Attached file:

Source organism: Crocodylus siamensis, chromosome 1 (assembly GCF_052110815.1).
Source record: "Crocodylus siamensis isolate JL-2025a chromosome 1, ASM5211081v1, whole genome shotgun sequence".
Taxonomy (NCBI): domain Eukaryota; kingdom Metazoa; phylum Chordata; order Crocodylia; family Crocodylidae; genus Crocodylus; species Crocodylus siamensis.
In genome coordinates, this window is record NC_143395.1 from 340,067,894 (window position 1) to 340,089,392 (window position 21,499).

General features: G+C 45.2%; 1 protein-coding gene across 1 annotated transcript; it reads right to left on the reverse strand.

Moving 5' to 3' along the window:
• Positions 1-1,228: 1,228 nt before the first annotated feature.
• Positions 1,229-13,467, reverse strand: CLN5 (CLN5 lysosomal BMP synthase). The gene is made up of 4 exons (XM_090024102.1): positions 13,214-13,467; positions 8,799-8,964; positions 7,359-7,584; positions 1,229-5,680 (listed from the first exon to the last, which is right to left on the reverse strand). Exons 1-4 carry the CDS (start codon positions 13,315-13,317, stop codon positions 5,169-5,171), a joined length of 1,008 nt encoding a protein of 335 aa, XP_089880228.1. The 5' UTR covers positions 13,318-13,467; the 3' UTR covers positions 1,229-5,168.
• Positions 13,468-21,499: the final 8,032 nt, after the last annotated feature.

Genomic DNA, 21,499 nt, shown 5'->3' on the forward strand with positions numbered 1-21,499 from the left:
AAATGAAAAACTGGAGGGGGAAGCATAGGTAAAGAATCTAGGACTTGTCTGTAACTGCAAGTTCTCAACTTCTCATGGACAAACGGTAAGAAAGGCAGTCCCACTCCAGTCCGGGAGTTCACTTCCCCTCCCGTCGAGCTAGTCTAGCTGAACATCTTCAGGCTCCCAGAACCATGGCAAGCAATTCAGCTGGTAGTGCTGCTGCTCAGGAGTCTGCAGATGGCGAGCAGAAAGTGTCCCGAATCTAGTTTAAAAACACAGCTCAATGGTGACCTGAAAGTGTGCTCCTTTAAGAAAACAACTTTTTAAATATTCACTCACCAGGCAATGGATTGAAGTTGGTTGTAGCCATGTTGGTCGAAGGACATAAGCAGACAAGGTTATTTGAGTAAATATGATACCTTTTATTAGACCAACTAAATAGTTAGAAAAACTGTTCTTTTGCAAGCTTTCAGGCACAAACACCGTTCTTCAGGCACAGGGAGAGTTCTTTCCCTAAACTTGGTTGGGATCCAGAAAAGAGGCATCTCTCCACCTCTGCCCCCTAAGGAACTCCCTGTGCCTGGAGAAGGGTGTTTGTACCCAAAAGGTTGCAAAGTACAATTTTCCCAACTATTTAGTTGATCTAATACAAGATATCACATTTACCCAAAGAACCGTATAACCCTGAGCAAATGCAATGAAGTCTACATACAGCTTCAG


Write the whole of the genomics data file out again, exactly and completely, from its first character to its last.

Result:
Source organism: Crocodylus siamensis, chromosome 1 (assembly GCF_052110815.1).
Source record: "Crocodylus siamensis isolate JL-2025a chromosome 1, ASM5211081v1, whole genome shotgun sequence".
Taxonomy (NCBI): domain Eukaryota; kingdom Metazoa; phylum Chordata; order Crocodylia; family Crocodylidae; genus Crocodylus; species Crocodylus siamensis.
In genome coordinates, this window is record NC_143395.1 from 340,067,894 (window position 1) to 340,089,392 (window position 21,499).

General features: G+C 45.2%; 1 protein-coding gene across 1 annotated transcript; it reads right to left on the reverse strand.

Moving 5' to 3' along the window:
• Positions 1-1,228: 1,228 nt before the first annotated feature.
• Positions 1,229-13,467, reverse strand: CLN5 (CLN5 lysosomal BMP synthase). The gene is made up of 4 exons (XM_090024102.1): positions 13,214-13,467; positions 8,799-8,964; positions 7,359-7,584; positions 1,229-5,680 (listed from the first exon to the last, which is right to left on the reverse strand). Exons 1-4 carry the CDS (start codon positions 13,315-13,317, stop codon positions 5,169-5,171), a joined length of 1,008 nt encoding a protein of 335 aa, XP_089880228.1. The 5' UTR covers positions 13,318-13,467; the 3' UTR covers positions 1,229-5,168.
• Positions 13,468-21,499: the final 8,032 nt, after the last annotated feature.

Genomic DNA, 21,499 nt, shown 5'->3' on the forward strand with positions numbered 1-21,499 from the left:
AAATGAAAAACTGGAGGGGGAAGCATAGGTAAAGAATCTAGGACTTGTCTGTAACTGCAAGTTCTCAACTTCTCATGGACAAACGGTAAGAAAGGCAGTCCCACTCCAGTCCGGGAGTTCACTTCCCCTCCCGTCGAGCTAGTCTAGCTGAACATCTTCAGGCTCCCAGAACCATGGCAAGCAATTCAGCTGGTAGTGCTGCTGCTCAGGAGTCTGCAGATGGCGAGCAGAAAGTGTCCCGAATCTAGTTTAAAAACACAGCTCAATGGTGACCTGAAAGTGTGCTCCTTTAAGAAAACAACTTTTTAAATATTCACTCACCAGGCAATGGATTGAAGTTGGTTGTAGCCATGTTGGTCGAAGGACATAAGCAGACAAGGTTATTTGAGTAAATATGATACCTTTTATTAGACCAACTAAATAGTTAGAAAAACTGTTCTTTTGCAAGCTTTCAGGCACAAACACCGTTCTTCAGGCACAGGGAGAGTTCTTTCCCTAAACTTGGTTGGGATCCAGAAAAGAGGCATCTCTCCACCTCTGCCCCCTAAGGAACTCCCTGTGCCTGGAGAAGGGTGTTTGTACCCAAAAGGTTGCAAAGTACAATTTTCCCAACTATTTAGTTGATCTAATACAAGATATCACATTTACCCAAAGAACCGTATAACCCTGAGCAAATGCAATGAAGTCTACATACAGCTTCAG